Very small or far away? Find out once and for all!

There’s a whole range of uses for a microscope. Hardware hackers use them for soldering tiny parts, biohackers use them for watching tiny things grow, and bored students use them for looking under their fingernails, and then feel very, very gross. Microscopes range in price from quite affordable to extremely expensive. We set out to find out just what you get for your money at the low price range. For the princely sum of £11.54, we bought a 1000× magnification USB microscope from AliExpress seller, AIHOME Tech Store.

Now, before going any further, let’s take a moment to think about that statement – 1000× magnification on a digital microscope. It doesn’t really make sense. The output of the microscope is an image – well, more accurately a video stream. Displayed on a smart phone, this image is around 10 cm across, on a large screen, it could be 100 cm across, but has this increased the magnification?

Zooming in

We’d love to be able to say exactly what the highest magnification was in terms of pixels per mm – however, we weren’t actually able to take in-focus images at the highest (or even nearly the highest) magnification. There are a few fairly major design flaws that mean that this just doesn’t work at a high magnification scope. The lens moves through the ring of LEDs providing illumination. As you zoom in, the lens moves from behind this ring to quite a long way in front. As you reach higher magnifications, the area that the microscope is actually magnifying is in shadow, and just black. Even with a second light source, we weren’t able to properly illuminate the image at high magnifications.

microscope2

The second major design flaw is that the stand is too flimsy to hold the device still enough to actually capture clear images at this level of magnification.
The high magnification, then, is more or less irrelevant, unless you’re planning on building your own stand with lighting. However, there are loads of areas where microscopes can be useful at much lower magnifications.

There are two physical set-ups which do work, at least to some extent. The first is at low magnification in the provided stand (the lowest magnification is marked at 40×, though claimed on the website to be 50×, and we found that it worked out at 400 pixels per mm).

The set-up here doesn’t look awful for, say soldering, but in practice, it’s difficult to use. The light stand is very sensitive to knocks and vibrations and, as it’s not stereoscopic, you don’t get any sense of depth. In short, it’s not particularly easy to work in this set-up, but will do just fine for taking images and investigating objects up-close.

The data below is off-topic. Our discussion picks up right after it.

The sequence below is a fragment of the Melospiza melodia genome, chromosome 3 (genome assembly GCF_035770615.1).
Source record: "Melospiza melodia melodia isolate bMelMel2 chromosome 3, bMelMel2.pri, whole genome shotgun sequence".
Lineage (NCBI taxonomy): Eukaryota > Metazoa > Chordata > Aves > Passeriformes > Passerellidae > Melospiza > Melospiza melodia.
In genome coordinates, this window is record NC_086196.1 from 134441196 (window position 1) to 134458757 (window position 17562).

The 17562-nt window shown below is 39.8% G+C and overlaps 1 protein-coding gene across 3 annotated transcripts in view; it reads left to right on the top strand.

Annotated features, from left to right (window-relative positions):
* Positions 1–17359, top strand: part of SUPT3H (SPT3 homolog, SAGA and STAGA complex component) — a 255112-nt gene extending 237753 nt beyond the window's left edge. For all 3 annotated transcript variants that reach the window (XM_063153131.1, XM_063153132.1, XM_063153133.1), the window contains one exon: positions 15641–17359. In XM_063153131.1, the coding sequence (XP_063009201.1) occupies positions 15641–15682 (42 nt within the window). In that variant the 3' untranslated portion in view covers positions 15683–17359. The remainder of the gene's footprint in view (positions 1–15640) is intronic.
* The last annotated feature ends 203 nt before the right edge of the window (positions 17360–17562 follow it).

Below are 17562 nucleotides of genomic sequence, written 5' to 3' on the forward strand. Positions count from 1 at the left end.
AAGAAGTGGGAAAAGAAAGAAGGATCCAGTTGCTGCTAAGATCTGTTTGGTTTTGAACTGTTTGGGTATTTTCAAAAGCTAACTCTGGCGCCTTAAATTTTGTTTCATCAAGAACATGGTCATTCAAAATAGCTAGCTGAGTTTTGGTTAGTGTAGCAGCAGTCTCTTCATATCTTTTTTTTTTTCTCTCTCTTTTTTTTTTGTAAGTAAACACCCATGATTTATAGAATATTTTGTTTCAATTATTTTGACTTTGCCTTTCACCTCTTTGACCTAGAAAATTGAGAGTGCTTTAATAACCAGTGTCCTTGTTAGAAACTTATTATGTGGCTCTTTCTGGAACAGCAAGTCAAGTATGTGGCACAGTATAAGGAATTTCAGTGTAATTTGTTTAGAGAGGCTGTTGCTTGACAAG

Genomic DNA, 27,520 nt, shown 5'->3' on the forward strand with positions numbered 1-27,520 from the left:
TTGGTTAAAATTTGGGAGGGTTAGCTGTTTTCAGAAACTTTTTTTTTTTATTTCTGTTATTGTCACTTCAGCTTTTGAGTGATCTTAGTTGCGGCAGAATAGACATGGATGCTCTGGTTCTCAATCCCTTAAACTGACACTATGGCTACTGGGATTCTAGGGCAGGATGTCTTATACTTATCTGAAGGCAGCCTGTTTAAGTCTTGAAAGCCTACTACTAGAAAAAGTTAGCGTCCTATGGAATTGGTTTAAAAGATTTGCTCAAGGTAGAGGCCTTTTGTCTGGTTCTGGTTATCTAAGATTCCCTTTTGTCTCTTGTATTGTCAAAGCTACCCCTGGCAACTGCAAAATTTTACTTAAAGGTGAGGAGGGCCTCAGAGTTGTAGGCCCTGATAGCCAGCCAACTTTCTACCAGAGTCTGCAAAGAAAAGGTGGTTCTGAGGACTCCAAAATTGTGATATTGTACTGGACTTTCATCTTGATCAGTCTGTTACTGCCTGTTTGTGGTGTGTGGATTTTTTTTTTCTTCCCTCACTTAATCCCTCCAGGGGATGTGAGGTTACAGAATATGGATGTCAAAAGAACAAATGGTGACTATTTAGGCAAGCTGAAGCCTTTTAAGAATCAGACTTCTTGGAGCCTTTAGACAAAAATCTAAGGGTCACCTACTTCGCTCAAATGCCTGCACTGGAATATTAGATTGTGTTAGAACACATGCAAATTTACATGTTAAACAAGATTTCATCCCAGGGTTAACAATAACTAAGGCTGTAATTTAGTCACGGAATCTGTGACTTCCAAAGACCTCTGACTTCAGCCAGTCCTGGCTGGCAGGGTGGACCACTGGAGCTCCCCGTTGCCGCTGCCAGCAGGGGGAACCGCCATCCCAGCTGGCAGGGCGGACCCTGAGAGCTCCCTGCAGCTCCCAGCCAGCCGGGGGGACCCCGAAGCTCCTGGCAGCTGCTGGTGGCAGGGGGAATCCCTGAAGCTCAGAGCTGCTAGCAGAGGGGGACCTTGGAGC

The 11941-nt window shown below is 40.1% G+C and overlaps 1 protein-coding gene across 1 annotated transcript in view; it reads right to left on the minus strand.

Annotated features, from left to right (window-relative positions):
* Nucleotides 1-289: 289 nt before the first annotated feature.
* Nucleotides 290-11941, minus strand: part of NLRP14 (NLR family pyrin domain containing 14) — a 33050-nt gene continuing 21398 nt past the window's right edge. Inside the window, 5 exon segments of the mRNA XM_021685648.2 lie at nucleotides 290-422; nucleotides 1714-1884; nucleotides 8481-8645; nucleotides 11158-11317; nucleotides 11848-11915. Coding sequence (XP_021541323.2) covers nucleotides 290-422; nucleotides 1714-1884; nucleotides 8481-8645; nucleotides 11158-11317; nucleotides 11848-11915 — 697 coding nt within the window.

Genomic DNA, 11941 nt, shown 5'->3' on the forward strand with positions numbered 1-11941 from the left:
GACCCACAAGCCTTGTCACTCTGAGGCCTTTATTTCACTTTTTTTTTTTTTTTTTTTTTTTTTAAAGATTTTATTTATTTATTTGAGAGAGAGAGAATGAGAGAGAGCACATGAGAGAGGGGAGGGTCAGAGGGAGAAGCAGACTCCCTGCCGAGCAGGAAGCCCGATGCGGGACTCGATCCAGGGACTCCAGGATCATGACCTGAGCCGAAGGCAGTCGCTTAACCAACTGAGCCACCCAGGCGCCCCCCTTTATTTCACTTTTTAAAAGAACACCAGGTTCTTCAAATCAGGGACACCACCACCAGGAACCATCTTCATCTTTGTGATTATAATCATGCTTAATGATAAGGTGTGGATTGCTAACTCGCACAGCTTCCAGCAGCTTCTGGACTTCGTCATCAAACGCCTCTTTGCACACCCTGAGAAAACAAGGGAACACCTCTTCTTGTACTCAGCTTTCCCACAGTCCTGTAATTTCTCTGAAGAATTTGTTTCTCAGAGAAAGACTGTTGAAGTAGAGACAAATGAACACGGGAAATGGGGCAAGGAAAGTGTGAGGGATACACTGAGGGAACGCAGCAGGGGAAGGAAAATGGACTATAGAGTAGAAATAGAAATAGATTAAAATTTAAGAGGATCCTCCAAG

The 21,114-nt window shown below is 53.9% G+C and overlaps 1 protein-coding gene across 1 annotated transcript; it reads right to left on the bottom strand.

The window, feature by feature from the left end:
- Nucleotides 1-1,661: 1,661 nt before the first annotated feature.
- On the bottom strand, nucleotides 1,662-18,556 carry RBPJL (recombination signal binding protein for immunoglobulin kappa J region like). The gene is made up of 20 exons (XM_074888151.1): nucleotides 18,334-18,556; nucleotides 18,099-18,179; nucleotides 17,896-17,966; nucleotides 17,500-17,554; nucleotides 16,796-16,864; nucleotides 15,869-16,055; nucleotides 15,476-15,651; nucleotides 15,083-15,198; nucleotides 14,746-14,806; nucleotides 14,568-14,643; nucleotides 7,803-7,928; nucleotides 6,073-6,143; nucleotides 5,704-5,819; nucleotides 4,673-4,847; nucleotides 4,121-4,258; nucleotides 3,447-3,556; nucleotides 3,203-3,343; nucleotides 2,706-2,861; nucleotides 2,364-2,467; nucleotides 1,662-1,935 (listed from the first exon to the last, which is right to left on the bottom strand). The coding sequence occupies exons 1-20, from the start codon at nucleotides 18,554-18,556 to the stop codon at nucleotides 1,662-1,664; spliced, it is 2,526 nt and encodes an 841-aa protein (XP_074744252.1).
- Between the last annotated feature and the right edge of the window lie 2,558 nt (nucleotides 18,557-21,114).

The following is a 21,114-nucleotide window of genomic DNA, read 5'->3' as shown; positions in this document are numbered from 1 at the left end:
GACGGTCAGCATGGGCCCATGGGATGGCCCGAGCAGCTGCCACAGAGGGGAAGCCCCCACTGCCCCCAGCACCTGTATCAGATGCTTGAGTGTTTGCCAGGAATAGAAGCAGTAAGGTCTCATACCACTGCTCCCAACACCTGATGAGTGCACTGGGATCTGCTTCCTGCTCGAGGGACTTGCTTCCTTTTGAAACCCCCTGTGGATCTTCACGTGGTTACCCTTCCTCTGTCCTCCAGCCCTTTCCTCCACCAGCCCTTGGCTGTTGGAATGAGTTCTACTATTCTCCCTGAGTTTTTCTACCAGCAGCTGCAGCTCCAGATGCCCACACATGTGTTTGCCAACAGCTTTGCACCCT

The second physical set-up is where the transparent plastic end is pressed directly onto the object you’re looking to image, and the zoom is adjusted until it’s in focus. This gives quite a high level of magnification (about 1600 pixels per mm) which works out as about 300× on our laptop screen. This set-up works well for investigating objects, particularly as this can be used in a wide range of physical orientations. The microscope can easily inspect something vertical, upside down, or in a tricky place. For this use, it’s actually quite effective. The unit itself is easy to hold and manoeuvre with one hand, and the 1.5 m USB cable gives enough slack for moving around. At less than 10 cm long and 3.5 cm wide, it’s small enough to fit into a lot of tight spaces where better and more expensive microscopes simply couldn’t go. This could save a lot of time by, for example, inspecting a PCB without having to remove it from its housing.

Up close and personal

The device connects over USB and works as a webcam. This does open up the interesting possibility of controlling it via software which may allow, for example, time-lapse photography of something small-growing – though this would probably need a more solid stand than the one provided. The microscope worked without drivers straight away for us on both Windows and Linux environments.

Ultimately, our USB microscope is an interesting toy – and a great way of satisfying our curiosity for finding out what things look like up-close – and it’s priced accordingly. £12 is a pretty reasonable price for something that allows you to poke, prod, and investigate small things. If you’re hoping that this is a reasonable alternative to a serious scope for any kind of close-up work, you’ll be sorely disappointed. For that, you’ll need better optics and a better physical set-up – both of which come with a higher price tag.

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